“The retrieval process is a same-day procedure. It may be uncomfortable, but you will be under sedation and should not have significant pain. You will want to take it easy on procedure day — take the day off work — but you should feel well enough to return to work the next day. Strenuous physical activity is limited until the ovaries shrink to minimize twisting called ovarian torsion,” says Dr. Jackson-Bey.
Recommendation for a friend or loved one by your side is recommended during this process.
“It is good to have someone who can support you. It doesn’t need to be a romantic partner, but you need a sounding board, whoever your community is. And someone to drive you home from your retrieval procedure,” said Dr. Jackson-Bey.
Also, as far as sexual activity goes, its fine during the medication phase so long as you are comfortable (toward the end of the injectables you will feel bloated so it may be less comfortable). After the retrieval procedure until your next period (about 2 weeks), there remains a risk of pregnancy, even multiples, so abstinence or a barrier method like condoms is recommended.
Ok, so when I think I’m ready to have a baby — what happens next?
When you are ready to have a baby from your retrieved eggs, the next step is to create embryos from those eggs and have the embryo(s) transferred to your womb.
Before transferring into your womb, the eggs are thawed, prepared and inseminated with the sperm you select (partner or donor) to create an embryo. It is possible that only 50-70% of eggs survive the thawing process (according to the Society for Assisted Reproductive Technology (SART), each frozen egg only has about a 4.5% to 12% chance of becoming a baby).
Three to five days after fertilization, the embryos are assessed for quality under a microscope. Some women opt to have additional testing called pre-implantation genetic testing (PGT) to determine whether an embryo is chromosomally normal or to test for a genetic disorder such as cystic fibrosis, Tay-Sachs or a gene mutation that can cause cancer in the future such as BRCA mutations.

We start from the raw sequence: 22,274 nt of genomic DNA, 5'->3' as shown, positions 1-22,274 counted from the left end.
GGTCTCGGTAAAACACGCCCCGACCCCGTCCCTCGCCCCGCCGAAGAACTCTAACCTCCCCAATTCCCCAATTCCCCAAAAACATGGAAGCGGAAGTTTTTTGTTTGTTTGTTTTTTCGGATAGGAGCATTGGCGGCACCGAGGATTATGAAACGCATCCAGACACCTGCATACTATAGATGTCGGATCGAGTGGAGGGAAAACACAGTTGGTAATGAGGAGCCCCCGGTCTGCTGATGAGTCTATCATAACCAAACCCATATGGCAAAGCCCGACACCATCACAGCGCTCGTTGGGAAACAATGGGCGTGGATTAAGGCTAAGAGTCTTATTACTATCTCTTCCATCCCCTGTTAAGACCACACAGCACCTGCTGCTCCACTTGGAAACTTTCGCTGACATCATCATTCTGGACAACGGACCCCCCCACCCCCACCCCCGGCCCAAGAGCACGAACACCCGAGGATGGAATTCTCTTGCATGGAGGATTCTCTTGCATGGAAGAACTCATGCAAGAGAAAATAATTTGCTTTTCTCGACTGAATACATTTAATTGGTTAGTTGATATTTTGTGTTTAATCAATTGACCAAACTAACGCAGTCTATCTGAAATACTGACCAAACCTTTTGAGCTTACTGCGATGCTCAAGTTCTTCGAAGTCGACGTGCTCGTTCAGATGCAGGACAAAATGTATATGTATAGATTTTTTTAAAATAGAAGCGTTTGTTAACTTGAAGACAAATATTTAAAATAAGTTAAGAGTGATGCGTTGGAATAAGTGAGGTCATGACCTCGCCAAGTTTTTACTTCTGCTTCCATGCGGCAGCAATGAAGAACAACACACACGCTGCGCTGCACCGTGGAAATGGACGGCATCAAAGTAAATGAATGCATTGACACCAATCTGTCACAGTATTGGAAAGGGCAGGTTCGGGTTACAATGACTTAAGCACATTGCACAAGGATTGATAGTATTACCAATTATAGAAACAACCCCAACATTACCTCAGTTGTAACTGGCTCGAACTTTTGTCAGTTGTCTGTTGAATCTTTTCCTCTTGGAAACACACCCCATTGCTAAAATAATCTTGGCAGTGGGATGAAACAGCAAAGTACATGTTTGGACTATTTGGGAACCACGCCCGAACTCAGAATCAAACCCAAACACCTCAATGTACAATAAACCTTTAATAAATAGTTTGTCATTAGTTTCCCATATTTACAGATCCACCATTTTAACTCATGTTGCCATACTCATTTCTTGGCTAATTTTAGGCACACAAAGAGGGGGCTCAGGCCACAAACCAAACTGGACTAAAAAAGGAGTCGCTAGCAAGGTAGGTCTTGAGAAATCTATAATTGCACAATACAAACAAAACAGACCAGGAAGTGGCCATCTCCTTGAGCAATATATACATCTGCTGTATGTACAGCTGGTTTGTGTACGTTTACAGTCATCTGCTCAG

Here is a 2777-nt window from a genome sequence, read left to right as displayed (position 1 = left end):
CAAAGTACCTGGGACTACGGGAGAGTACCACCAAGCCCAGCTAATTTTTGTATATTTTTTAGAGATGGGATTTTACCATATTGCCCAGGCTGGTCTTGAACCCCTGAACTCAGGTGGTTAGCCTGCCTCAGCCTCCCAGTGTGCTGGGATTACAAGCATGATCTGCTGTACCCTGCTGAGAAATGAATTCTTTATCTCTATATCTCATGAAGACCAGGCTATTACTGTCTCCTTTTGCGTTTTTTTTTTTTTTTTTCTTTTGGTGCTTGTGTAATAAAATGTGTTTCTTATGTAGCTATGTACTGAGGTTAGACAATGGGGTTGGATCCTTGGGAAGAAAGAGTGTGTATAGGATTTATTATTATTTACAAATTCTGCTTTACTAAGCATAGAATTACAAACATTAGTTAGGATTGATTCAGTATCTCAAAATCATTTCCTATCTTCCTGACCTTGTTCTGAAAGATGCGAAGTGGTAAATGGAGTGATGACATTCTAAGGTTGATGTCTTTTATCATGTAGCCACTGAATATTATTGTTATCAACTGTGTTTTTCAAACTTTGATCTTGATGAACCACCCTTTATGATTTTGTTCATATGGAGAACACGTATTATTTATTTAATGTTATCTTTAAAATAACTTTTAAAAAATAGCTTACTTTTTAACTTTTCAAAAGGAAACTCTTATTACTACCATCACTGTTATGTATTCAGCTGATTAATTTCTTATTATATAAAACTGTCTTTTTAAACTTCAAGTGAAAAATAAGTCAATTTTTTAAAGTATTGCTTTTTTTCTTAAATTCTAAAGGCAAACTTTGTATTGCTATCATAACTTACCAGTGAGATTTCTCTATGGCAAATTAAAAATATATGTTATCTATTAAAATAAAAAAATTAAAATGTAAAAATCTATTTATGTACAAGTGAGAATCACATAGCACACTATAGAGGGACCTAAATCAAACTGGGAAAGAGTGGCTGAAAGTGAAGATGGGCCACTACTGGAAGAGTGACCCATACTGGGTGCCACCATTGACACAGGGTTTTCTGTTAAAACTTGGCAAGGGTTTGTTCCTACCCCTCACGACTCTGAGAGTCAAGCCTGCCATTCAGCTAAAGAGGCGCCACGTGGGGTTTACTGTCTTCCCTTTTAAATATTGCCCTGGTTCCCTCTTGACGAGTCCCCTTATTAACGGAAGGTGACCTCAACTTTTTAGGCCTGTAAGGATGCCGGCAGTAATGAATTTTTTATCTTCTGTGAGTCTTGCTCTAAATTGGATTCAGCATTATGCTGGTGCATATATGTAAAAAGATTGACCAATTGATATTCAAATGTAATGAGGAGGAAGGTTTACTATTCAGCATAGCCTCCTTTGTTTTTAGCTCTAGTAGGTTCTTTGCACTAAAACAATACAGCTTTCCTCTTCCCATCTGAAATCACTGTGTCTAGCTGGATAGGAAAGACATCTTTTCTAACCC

Then “good quality” embryo(s) are then transferred to the uterus under ultrasound guidance.
Alternatively, if you decide you don’t want or need the eggs in the future, you can discard or donate them to a friend, relative or cryobank, the latter of which are generally looking for minority donors because they are especially in high demand.
How much does it cost? How am I going to pay for this?
The price to freeze your eggs and subsequently use them can be costly, upwards of $20,000 or more — all before you change your first diaper.
Before the sticker shock sets in, let’s break it down:
Medication: around $5,000 (mostly because these are specialty medications), to cover the injectables and medication to prevent premature ovulation.
Doctors Visits and the Retrieval Process: around $7,000 -$10,000, which includes the ultrasounds, routine office visits, and retrieval.
Egg Storage: depends on the storage facility, but somewhere between $300 to $1,000 each year.
The Future (Implantation): This process costs around $5,000. If you have a male partner, you can use his sperm. If you need donor sperm, there are additional costs, approximately $500 per vial (with a general recommendation to get 2-3 vials).
Pre-Testing: For any chromosome or pre-implantation testing, these costs run an additional $5,000.
Still having sticker shock? Me too, and unfortunately, regular insurance does not cover many of these costs.
Only 15 states have mandates to cover infertility services, but the rules vary from state to state and it is unusual for insurance to cover egg freezing for women who elect to preserve their fertility. This means you will need to come out of pocket or have another plan.
One option is your employer. Some companies, particularly in the technology industry, have started covering the cost of elective freezing as an employee perk. Companies like Apple, Facebook and Google are offering female employees up to $20,000 to freeze their eggs, which Dr. Jackson-Bey said, is a “good strategy to retain young professionals who are not interested in building their families at the time.”
Another option is obtaining a “fertility loan”, which could come with interest rates ranging from 3.99% to 24.99%, or a payment plan directly with a fertility clinic.
Or you could ask the future potential grandparents. “A rising trend is baby boomers using retirement money to help their children give them grandkids,” says Dr. Jackson-Bey.
Yet, even with these advances in technology, there are many medical practitioners who see the entire egg freezing process as preying on women to invest money into something that does not have a high return on investment.
There are success stories, but there is also a fair share of heartbreak resulting from lack of normal embryos, inability to achieve pregnancy, miscarriage or storage failure — for example, at fertility clinics in Ohio and California, massive freezer malfunctions caused the loss of thousands of frozen eggs and embryos over the course of a few days.
Additionally, recent studies suggest that a majority of egg freezing patients never return for the implantation.
The important thing to remember is that freezing your eggs is a family planning option, not a guarantee. Going through the process does not necessarily mean that you will have a child, it simply means you are exercising your right to “preserve your reproductive potential” to build your family.
The takeaway here is to ask a lot of questions and stay informed.
Special thanks to Jazmin Archer, MPH, Stephanie Brown, MD, MPH, and Joy Cooper, MD, MSc for their contribution to this article.